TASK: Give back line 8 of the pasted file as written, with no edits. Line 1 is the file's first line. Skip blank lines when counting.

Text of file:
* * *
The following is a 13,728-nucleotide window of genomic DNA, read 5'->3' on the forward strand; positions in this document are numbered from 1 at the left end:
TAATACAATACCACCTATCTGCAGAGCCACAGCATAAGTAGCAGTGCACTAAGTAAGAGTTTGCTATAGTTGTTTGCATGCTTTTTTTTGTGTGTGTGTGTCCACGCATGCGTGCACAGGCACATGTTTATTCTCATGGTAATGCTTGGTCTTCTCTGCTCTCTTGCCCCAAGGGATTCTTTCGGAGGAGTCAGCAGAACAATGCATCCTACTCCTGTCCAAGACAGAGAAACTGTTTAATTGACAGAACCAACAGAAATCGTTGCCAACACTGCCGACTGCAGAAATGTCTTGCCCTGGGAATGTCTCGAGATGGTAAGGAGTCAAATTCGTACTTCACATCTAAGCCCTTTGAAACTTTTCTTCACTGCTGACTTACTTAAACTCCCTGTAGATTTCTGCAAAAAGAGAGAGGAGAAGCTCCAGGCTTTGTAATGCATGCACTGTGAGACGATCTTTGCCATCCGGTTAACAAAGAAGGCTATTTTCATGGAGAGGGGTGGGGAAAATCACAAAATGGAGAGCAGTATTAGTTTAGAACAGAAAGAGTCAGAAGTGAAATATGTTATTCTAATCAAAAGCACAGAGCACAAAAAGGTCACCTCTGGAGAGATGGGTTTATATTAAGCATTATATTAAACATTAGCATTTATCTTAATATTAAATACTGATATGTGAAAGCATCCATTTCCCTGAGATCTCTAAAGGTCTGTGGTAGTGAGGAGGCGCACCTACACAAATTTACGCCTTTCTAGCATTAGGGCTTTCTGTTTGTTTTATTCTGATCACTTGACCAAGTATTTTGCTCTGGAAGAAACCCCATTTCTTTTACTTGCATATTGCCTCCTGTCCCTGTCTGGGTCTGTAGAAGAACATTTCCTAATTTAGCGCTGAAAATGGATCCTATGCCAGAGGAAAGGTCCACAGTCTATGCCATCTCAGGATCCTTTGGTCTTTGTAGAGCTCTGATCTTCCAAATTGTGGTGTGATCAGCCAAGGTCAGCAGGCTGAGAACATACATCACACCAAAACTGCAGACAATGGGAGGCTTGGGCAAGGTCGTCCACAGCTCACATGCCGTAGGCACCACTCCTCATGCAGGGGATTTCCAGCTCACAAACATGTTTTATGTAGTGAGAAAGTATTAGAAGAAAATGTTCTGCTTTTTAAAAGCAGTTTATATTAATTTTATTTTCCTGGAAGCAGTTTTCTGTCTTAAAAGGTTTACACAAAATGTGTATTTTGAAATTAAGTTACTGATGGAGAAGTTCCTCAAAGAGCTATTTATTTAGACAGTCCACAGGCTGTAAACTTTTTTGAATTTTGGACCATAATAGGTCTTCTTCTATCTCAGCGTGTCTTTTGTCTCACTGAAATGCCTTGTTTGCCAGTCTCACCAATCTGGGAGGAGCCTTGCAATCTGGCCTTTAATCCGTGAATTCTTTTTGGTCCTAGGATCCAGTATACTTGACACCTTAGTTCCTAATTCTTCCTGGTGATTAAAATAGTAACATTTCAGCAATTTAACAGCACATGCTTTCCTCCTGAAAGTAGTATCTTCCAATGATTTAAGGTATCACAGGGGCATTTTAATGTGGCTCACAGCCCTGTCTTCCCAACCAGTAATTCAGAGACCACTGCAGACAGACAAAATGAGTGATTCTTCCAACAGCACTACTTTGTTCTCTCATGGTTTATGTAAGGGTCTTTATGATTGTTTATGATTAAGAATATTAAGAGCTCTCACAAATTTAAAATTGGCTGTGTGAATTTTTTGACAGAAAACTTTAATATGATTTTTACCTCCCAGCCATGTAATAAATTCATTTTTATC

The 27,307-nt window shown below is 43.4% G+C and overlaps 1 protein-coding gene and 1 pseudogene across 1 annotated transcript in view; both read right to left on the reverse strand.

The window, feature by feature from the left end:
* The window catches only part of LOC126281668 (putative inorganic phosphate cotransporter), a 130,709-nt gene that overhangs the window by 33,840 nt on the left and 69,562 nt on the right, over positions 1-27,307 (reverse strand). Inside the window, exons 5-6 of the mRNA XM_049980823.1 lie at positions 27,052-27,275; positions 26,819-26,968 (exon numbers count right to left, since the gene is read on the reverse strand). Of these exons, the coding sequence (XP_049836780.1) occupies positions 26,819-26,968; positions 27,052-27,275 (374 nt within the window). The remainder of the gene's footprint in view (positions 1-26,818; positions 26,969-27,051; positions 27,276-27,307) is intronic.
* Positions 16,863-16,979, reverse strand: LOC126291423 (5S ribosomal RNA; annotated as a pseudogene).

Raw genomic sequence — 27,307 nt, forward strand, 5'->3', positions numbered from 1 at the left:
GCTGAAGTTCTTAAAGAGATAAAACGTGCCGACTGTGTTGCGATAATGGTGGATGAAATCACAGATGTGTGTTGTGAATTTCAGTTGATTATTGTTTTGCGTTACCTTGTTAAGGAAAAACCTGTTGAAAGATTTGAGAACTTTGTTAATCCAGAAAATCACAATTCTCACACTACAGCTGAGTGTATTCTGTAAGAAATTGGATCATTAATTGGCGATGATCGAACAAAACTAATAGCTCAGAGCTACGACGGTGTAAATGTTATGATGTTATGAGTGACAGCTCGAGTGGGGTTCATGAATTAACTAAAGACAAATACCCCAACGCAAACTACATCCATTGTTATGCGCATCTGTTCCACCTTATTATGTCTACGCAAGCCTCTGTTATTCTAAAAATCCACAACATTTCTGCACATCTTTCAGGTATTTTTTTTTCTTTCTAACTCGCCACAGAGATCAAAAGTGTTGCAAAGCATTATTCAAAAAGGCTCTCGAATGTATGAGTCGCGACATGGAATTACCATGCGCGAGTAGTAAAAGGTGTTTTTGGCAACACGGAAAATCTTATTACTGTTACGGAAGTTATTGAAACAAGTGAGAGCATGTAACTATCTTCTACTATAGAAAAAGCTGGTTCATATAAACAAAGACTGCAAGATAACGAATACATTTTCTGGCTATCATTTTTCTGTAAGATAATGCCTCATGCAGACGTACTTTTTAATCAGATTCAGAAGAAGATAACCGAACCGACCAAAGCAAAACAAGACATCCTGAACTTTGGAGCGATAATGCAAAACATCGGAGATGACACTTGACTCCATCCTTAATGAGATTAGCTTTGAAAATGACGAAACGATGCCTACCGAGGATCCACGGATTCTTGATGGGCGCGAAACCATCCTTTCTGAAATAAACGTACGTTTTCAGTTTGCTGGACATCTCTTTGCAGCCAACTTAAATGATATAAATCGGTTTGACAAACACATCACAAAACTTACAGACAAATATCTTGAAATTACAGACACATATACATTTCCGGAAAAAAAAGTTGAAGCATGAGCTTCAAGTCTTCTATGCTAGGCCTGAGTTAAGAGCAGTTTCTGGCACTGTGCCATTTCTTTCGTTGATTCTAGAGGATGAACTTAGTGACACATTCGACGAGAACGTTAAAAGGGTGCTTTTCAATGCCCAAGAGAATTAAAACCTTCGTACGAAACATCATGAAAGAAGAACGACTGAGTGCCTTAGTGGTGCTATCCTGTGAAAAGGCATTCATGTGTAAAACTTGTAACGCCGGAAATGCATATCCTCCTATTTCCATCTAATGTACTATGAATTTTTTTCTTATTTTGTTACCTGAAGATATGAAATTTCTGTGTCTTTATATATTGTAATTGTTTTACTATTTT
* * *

GCTGAAGTTCTTAAAGAGATAAAACGTGCCGACTGTGTTGCGATAATGGTGGATGAAATCACAGATGTGTGTTGTGAATTTCAGTTGATTATTGTTTTGCGTTACCTTGTTAAGGAAAAACCTGTTGAAAGATTTGAGAACTTTGTTAATCCAGAAAATCACAATTCTCACACTACAGCTGAGTGTATTCTGTAAGAAATTGGATCATTAATTGGCGATGATCGAACAAAACTAATAGCTCAGAGCTACGACGGTGTAAATGTTATGATGTTATGAGTGACAGCTCGAGTGGGGTTCATGAATTAACTAAAGACAAATACCCCAACGCAAACTACATCCATTGTTATGCGCATCTGTTCCACCTTATTATGTCTACGCAAGCCTCTGTTATTCTAAAAATCCACAACATTTCTGCACATCTTTCAGGTATTTTTTTTTCTTTCTAACTCGCCACAGAGATCAAAAGTGTTGCAAAGCATTATTCAAAAAGGCTCTCGAATGTATGAGTCGCGACATGGAATTACCATGCGCGAGTAGTAAAAGGTGTTTTTGGCAACACGGAAAATCTTATTACTGTTACGGAAGTTATTGAAACAAGTGAGAGCATGTAACTATCTTCTACTATAGAAAAAGCTGGTTCATATAAACAAAGACTGCAAGATAACGAATACATTTTCTGGCTATCATTTTTCTGTAAGATAATGCCTCATGCAGACGTACTTTTTAATCAGATTCAGAAGAAGATAACCGAACCGACCAAAGCAAAACAAGACATCCTGAACTTTGGAGCGATAATGCAAAACATCGGAGATGACACTTGACTCCATCCTTAATGAGATTAGCTTTGAAAATGACGAAACGATGCCTACCGAGGATCCACGGATTCTTGATGGGCGCGAAACCATCCTTTCTGAAATAAACGTACGTTTTCAGTTTGCTGGACATCTCTTTGCAGCCAACTTAAATGATATAAATCGGTTTGACAAACACATCACAAAACTTACAGACAAATATCTTGAAATTACAGACACATATACATTTCCGGAAAAAAAAGTTGAAGCATGAGCTTCAAGTCTTCTATGCTAGGCCTGAGTTAAGAGCAGTTTCTGGCACTGTGCCATTTCTTTCGTTGATTCTAGAGGATGAACTTAGTGACACATTCGACGAGAACGTTAAAAGGGTGCTTTTCAATGCCCAAGAGAATTAAAACCTTCGTACGAAACATCATGAAAGAAGAACGACTGAGTGCCTTAGTGGTGCTATCCTGTGAAAAGGCATTCATGTGTAAAACTTGTAACGCCGGAAATGCATATCCTCCTATTTCCATCTAATGTACTATGAATTTTTTTCTTATTTTGTTACCTGAAGATATGAAATTTCTGTGTCTTTATATATTGTAATTGTTTTACTATTTT